Having re-emerged from the health crisis as a free, more welcoming country, Argentina is exploding in popularity right now, drawing in a record number of visitors and comfortably leading recovery trends in South America.
But what is it about Argentina that has been captivating so many Americans lately?
Believe it or not, South America is one of the strictest continents in the world for travel right now, at least when it comes to entry restrictions. Only a handful of countries have lifted their border measures, while an overwhelming majority continues to adhere to an early-pandemic state of alert.
Argentina is, of course, not one of them, but its relaxed border policies are far from being the only reason why it is so trendy all of a sudden:
Pre-Pandemic Capacity Exceeded By 101%
According to a new report published by the Latin American and Caribbean Air Transport Association, abbreviated to ALTA, Argentina has officially exceeded its pre-pandemic levels of passengers in January 2023, suggesting this year could be on track to become the country’s biggest since records began.
Effectively, it has reached 101% of growth in the first month compared to January 2019, placing Argentina at the forefront of the tourism scene in the wider Latin World: no other destination in the geopolitical group has kickstarted 2023 as successfully:
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Although it is still likely to top an ‘overall passenger numbers’ chart somewhere, Mexico has only grown by 25% compared to 2019, perhaps slowed down by Cancun’s less potent rebound; meanwhile, Brazil is yet to return to its pre-pandemic traffic, having got as far as 93%, with no growth in January 2023.
The fact that Brazil has recently decided to re-impose visa requirements for Americans is also not playing out in its favor. In Chile’s case, where 88% of January traffic levels have been recovered, the slower growth can be attributed to a strict border regime and other harsh local anti-COVID measures.
In other words, Argentina is crushing it compared to its strongest competitors. But how did it outpace them so quickly?
One Of The Safest Countries For Tourists In South America
Not only is it relatively affordable to visit, with the excellent currency exchange rate, but Argentina also ranks as one of the safest countries in South America. It is one of only three countries in the continent where Americans are not advised to exercise ‘increased caution’ when visiting or even avoid visiting at all by the U.S. State Department.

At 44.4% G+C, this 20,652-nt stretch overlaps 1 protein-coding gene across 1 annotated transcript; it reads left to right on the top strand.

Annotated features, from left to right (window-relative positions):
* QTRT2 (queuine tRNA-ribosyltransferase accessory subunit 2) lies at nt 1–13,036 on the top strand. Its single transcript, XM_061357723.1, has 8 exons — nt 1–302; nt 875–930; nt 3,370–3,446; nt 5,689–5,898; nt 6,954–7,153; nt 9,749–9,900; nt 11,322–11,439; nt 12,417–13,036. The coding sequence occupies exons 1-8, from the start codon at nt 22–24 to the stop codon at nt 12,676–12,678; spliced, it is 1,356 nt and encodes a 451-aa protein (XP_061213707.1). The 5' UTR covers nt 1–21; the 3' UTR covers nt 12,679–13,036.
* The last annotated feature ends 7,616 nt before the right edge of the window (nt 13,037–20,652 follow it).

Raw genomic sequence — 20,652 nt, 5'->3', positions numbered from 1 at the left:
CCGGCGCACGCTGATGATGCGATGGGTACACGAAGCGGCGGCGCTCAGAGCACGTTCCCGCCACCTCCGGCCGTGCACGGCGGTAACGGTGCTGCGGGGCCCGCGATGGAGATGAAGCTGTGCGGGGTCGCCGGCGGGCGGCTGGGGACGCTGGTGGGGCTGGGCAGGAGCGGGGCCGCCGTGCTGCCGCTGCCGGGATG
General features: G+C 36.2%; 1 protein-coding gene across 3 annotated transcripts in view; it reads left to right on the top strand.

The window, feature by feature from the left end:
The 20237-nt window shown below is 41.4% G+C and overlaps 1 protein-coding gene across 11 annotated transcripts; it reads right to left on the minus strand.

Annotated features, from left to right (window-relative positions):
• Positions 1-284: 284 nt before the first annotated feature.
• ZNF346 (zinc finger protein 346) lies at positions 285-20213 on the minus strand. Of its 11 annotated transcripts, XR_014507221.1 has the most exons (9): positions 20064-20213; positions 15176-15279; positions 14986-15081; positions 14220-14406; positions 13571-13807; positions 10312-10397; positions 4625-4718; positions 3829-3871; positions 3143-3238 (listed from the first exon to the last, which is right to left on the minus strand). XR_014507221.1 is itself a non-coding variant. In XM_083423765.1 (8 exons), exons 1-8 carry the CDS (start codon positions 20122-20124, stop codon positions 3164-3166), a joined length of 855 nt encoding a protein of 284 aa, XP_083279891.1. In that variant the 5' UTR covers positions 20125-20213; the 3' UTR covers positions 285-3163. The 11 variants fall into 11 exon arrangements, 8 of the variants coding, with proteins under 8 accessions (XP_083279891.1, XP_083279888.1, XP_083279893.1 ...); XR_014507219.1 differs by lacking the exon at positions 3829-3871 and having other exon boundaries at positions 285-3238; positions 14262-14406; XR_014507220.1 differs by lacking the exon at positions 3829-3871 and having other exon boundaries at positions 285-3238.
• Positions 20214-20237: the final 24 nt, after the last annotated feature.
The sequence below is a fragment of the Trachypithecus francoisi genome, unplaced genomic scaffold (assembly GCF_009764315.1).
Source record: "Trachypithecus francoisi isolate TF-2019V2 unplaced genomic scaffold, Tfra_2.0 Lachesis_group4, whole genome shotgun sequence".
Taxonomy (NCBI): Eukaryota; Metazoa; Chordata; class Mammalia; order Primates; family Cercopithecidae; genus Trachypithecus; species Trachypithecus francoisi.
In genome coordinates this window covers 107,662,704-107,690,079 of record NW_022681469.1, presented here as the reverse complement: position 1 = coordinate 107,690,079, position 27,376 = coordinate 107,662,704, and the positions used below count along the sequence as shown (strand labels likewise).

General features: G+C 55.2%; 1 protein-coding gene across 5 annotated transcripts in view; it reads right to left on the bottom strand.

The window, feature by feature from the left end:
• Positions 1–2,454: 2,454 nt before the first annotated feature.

Crime rates in parts of Argentina are surprisingly low — lower than some U.S. cities, for that matter — and urban safety levels are high, with cities like Buenos Aires, Rosario, La Plata, and Mendoza all deemed low-risk. In comparison, neighboring Brazil has one of the highest crime rates globally.
And then, it boasts an endless supply of cultural attractions. You could easily spend an entire month in Buenos Aires only and never exhaust your possibilities, from wandering the city’s colorful La Boca district to indulging in fine dining, watching a polo match in upscale Palermo, or simply marveling at the beautiful 18th and 19th-century Europe-inspired architecture.
Well-delineated by wide boulevards flanked by green patches, interspersed with Belle epoque, Art Deco, and Neo-Gothic buildings, Buenos Aires has deservedly earned the nickname ‘Paris of South America‘, and in this respect, it is easily the most beautiful capital Mercosur capital.
In other parts of the country, tourists will find glaciers and even Welsh-speaking minorities, particularly in the Patagonian South, as a result of a large influx of migrants from Wales. Alternatively, approaching the border with Brazil, where the Iguazu Falls are located, the landscape is dominated by vineyards, tropical forests, and hiking trails.
The diversity is immense, and it won’t be long until you’re enamored with Argentina yourself.
No COVID Entry Requirements
Lastly, Argentina has no entry requirements, as mentioned above. In order to visit from the U.S., you will not be expected to present a vaccination card upon boarding nor undergo any form of testing upon landing. Entry is a breeze, and the attitude towards COVID is much more relaxed than it was in 2020 or 2021.
Americans are generally allowed to stay in Argentina legally for up to 90 days as tourists, though there have been instances where they were granted a longer sejour.
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This article originally appeared on TravelOffPath.com
Tuesday 14th of March 2023
Rosario isn't safe? Not sure how that got lumped in with Buenos Aires and Mendoza. Glad I got to spend a lot of time in Argentina in 2021 and 2022 before it became flooded with tourists again.